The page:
If you have noticed blood in your urine and would like to see a specialist, visit Mr Simon Brewster’s profile and check his availability.

By Mr Simon Brewster

Mr Simon Brewster is a consultant urological surgeon with more than 33 years' experience of clinical practice in urology. With a private practice in Oxford running alongside his senior NHS consultant position, Mr Brewster offers state-of-the-art care for the diagnosis and management of prostate cancer, benign prostate enlargement symptoms, prostatitis, urinary tract infections (UTI), scrotal conditions and blood in the urine (haematuria).

After qualifying as a doctor from London's Charing Cross Hospital in 1986 with a first class degree in anatomy and honours in pathology, Mr Brewster undertook his training in surgery and a doctorate research thesis based in Bristol. In 1998 he was appointed as a consultant in Oxford and pioneered the prostate cancer and HoLEP services there. He has led the University Hospitals department with teaching, clinical management, clinical governance and as an elected staff governor for the NHS Foundation Trust. He is a Fellow and Tutor at Hertford College, Oxford. Nationally and internationally, Mr Brewster has influenced specialist training and auditing of surgical outcomes by organising two major conferences and has sat on committees of the British Association of Urological Surgeons (BAUS) and the Uro-oncology Board of the European Association of Urologists (EAU).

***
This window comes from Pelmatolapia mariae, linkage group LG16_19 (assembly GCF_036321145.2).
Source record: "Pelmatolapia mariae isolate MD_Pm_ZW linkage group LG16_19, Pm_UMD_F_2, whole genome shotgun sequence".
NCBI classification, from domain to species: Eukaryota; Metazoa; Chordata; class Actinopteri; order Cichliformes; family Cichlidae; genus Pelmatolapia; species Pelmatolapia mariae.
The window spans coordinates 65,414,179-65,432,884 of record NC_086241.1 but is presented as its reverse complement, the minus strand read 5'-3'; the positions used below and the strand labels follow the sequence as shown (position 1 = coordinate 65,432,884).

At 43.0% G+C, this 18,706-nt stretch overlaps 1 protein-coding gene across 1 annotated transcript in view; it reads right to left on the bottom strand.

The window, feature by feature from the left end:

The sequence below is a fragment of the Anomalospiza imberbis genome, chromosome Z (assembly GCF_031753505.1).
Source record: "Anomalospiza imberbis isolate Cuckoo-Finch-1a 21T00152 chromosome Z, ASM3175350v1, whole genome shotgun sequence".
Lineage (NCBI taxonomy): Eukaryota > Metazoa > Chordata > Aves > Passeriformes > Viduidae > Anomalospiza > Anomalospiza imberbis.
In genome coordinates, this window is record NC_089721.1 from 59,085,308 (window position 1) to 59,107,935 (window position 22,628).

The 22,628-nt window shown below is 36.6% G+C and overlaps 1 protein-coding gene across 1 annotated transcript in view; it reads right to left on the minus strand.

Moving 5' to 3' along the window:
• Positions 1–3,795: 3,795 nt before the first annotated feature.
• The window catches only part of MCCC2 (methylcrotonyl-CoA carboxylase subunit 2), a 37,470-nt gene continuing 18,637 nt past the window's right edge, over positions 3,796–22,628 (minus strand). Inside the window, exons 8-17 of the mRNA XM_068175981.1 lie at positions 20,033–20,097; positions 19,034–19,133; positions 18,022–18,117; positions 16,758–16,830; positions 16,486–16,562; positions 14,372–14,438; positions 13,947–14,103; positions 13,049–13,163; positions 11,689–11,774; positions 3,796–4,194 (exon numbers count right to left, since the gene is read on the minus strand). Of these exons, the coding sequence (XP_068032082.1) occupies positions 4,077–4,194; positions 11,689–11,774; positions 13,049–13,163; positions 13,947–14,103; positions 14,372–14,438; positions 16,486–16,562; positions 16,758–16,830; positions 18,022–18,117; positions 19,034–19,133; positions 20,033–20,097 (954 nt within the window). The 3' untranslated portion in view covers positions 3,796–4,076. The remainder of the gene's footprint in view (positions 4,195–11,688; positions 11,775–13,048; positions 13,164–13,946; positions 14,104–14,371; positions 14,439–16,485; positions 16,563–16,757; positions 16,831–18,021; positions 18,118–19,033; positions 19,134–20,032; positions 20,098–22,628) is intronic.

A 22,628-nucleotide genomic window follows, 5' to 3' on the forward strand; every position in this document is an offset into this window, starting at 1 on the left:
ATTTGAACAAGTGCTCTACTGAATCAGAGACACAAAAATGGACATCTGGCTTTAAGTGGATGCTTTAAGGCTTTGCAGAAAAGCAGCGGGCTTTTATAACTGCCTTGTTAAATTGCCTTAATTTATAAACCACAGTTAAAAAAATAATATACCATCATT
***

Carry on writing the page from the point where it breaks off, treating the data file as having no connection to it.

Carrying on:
Mr Brewster performs MRI-targeted prostate biopsy, diagnostic bladder examinations (cystoscopy) and a wide range of surgery with a high level of patient satisfaction. For prostate and bladder symptoms he offers all medical options and recent surgical innovations including holmium laser enucleation (HoLEP), BIPOLAR TURP and Rezum steam ablation which have the advantages of reduced bleeding, side-effects and a very short hospital stay compared to traditional prostate surgery. He also has considerable experience with ultrasound-guided prostate brachytherapy, gel spacer implants prior to prostate radiotherapy and day-case injections to treat incontinence after prostatectomy. Mr Brewster is hoping to offer patients the new  Water-jet prostate AquaAblation treatment in the near future. 

Mr Brewster maintains an active interest in research and education; he has produced over 90 publications in books and peer-reviewed journals. He is a co-author of the very popular Oxford Handbook of Urology, now in its 4th edition. He undergoes annual appraisal and revalidates with the GMC every five years. With extensive experience in patient care and urological surgery when necessary, Mr Brewster offers a comprehensive evidence-based and personalised service to private patients within and beyond Oxfordshire.